Changes of land use from croplands to natural vegetation usually increase Carbon (C) stocks in soil. However, thecontribution of old and new C to various pools still is not clearly analyzed.We measured the 13C signature of soilorganic carbon (SOC) pools after vegetation change from vineyard (C3) to grassland (C4) under Mediterraneanclimate to assess the changes of old and new C in total SOC, microbial biomass (MB), dissolved organic C (DOC),and CO2 efflux from soil.Development of the perennial grass Hyparrhenia hirta (C4) on vineyard abandoned for 15 or 35 years ago increasedC stocks for 13% and 16%, respectively (in the upper 15 cm). This increase was linked to the incorporation of newC in SOC and with exchange of 25% of old C by new C after 35 years. The maximal incorporation of new Cwas observed in MB, thus reflecting the maximal turnover and availability of this pool. The DOC was producedmainly from old C of soil organic matter (SOM), showing that under Mediterranean climate DOC will be mainlyproduced not from fresh litter but from old SOM sources. Decomposition of SOM during a 51 days laboratoryincubation was higher in cultivated vineyard than H: hirta soils. Based on changes in 13C values of SOM, MB,DOC and CO2 in C3 soil and in soils after 15 and 35 years of C4 plant colonization, we separated 13C fractionationin soil from changes of isotopic composition by preferential utilization of substrates with different availability. Theutilization pattern in this soil under Mediterranean climate was different from that in temperate ecosystems.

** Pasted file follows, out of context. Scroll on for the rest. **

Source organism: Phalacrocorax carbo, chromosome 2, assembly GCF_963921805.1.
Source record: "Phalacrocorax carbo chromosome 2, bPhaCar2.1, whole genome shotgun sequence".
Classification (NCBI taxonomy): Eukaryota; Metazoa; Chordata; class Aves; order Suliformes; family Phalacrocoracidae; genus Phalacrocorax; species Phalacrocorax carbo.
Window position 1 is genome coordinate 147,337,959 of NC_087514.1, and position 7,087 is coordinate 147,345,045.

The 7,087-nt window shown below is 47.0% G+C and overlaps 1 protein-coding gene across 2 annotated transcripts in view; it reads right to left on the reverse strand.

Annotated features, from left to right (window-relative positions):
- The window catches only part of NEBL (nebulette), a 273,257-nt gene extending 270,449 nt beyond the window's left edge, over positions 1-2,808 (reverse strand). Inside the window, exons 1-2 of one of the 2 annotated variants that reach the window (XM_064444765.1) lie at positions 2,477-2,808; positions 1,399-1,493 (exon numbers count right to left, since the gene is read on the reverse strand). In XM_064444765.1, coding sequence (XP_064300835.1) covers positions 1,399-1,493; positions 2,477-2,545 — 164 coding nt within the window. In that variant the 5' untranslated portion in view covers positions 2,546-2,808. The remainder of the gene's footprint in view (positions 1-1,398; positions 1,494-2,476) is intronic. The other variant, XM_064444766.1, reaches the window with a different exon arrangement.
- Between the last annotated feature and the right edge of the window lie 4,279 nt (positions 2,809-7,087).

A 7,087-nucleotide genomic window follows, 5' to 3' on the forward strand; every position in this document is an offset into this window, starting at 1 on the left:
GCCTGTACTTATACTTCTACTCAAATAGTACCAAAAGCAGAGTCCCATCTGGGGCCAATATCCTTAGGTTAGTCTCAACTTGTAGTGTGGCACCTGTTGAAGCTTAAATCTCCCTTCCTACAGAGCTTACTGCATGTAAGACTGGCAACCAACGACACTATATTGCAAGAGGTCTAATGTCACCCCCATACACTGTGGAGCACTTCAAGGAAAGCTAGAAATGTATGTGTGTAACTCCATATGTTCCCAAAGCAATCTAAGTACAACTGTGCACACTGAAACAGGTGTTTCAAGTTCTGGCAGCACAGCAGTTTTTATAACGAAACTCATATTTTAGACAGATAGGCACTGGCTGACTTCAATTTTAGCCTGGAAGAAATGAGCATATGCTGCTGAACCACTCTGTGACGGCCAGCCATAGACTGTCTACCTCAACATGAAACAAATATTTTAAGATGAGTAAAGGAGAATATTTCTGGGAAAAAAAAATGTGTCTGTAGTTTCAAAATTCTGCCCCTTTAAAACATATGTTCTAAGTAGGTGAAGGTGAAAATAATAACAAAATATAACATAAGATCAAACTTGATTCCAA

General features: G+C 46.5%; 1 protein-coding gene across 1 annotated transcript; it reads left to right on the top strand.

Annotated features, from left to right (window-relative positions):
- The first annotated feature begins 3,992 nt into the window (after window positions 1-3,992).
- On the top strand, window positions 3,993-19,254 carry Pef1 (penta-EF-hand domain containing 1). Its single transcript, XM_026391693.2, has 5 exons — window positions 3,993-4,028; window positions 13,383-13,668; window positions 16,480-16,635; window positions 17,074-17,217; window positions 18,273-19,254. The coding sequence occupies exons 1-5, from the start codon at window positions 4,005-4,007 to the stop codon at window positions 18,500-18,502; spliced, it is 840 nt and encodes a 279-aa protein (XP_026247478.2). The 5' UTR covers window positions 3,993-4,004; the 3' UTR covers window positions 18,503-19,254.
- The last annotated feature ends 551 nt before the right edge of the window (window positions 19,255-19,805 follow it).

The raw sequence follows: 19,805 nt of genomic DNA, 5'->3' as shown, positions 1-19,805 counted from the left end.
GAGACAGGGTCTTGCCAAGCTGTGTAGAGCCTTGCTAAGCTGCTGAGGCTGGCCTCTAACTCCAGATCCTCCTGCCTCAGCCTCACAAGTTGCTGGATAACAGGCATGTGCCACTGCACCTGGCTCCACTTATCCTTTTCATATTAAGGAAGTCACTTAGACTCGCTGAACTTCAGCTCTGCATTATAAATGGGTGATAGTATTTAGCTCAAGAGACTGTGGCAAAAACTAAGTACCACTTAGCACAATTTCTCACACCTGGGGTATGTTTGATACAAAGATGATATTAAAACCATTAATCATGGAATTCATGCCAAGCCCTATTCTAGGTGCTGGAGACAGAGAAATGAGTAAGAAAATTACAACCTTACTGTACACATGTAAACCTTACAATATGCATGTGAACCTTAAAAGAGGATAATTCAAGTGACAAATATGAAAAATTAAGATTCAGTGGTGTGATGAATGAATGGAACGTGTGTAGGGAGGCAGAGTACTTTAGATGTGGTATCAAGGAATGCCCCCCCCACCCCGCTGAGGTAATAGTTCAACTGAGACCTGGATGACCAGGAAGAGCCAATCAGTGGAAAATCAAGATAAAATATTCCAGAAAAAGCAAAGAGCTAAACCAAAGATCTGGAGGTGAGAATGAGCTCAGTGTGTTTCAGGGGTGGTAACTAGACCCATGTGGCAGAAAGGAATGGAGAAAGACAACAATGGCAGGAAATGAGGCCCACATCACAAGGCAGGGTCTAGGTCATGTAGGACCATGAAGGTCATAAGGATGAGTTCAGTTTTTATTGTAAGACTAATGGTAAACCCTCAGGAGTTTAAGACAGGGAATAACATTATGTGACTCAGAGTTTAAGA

|Numero di pagine||1|
|Stato di pubblicazione||Published - 2014|